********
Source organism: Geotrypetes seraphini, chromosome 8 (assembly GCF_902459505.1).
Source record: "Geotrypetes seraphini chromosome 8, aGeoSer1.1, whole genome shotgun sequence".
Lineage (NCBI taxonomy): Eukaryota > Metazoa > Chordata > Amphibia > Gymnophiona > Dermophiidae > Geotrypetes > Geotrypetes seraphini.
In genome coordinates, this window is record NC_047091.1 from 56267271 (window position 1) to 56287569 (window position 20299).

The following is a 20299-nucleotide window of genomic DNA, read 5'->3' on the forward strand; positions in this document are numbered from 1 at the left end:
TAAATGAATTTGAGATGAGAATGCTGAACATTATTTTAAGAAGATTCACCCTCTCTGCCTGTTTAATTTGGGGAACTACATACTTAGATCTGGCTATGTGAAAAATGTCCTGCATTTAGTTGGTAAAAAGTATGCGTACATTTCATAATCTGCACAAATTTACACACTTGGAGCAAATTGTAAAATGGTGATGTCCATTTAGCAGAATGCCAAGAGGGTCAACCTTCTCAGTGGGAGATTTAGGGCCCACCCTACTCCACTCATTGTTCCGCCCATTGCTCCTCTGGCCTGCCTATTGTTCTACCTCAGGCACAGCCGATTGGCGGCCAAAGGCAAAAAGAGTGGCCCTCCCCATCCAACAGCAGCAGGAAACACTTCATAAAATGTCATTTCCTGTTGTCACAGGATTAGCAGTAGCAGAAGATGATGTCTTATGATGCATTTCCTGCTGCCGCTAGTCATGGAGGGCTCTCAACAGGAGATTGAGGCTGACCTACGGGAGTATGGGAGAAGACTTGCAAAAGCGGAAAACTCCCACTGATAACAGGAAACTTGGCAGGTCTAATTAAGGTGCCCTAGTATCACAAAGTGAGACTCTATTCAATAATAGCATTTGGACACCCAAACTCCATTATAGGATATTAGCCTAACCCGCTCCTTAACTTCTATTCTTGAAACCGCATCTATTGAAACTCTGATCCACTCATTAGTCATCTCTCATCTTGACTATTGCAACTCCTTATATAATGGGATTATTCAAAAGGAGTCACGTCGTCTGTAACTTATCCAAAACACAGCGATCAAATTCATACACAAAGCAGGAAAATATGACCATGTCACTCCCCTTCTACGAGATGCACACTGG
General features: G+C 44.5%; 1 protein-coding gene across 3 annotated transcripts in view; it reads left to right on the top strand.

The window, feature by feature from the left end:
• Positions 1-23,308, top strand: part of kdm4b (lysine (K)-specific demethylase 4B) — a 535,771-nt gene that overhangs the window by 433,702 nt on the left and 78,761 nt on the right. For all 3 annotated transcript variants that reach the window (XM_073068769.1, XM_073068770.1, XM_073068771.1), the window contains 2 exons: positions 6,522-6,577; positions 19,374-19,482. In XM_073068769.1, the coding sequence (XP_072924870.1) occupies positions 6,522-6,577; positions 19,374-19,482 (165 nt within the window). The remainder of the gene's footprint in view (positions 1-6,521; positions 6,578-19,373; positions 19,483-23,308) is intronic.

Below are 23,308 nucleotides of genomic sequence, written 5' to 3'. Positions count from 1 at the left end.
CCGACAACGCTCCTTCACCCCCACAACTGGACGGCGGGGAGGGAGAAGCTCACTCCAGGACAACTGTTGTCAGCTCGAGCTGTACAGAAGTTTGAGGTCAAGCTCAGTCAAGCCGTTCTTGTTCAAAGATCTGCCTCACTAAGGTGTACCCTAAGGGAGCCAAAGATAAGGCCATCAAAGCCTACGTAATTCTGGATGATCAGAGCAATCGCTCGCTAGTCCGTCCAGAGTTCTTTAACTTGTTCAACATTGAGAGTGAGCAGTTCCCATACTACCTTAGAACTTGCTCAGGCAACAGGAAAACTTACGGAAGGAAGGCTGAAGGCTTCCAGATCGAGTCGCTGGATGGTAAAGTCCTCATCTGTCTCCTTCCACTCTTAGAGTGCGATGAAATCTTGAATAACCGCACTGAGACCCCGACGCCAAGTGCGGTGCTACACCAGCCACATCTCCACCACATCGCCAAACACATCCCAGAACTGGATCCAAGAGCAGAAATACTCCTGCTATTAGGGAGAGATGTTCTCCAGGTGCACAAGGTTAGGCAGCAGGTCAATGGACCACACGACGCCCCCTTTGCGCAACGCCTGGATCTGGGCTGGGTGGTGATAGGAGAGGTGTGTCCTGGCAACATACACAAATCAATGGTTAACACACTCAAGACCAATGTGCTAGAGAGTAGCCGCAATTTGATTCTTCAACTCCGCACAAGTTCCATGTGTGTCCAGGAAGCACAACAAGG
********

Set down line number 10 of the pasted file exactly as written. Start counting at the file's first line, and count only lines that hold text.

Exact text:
Below are 23,308 nucleotides of genomic sequence, written 5' to 3'. Positions count from 1 at the left end.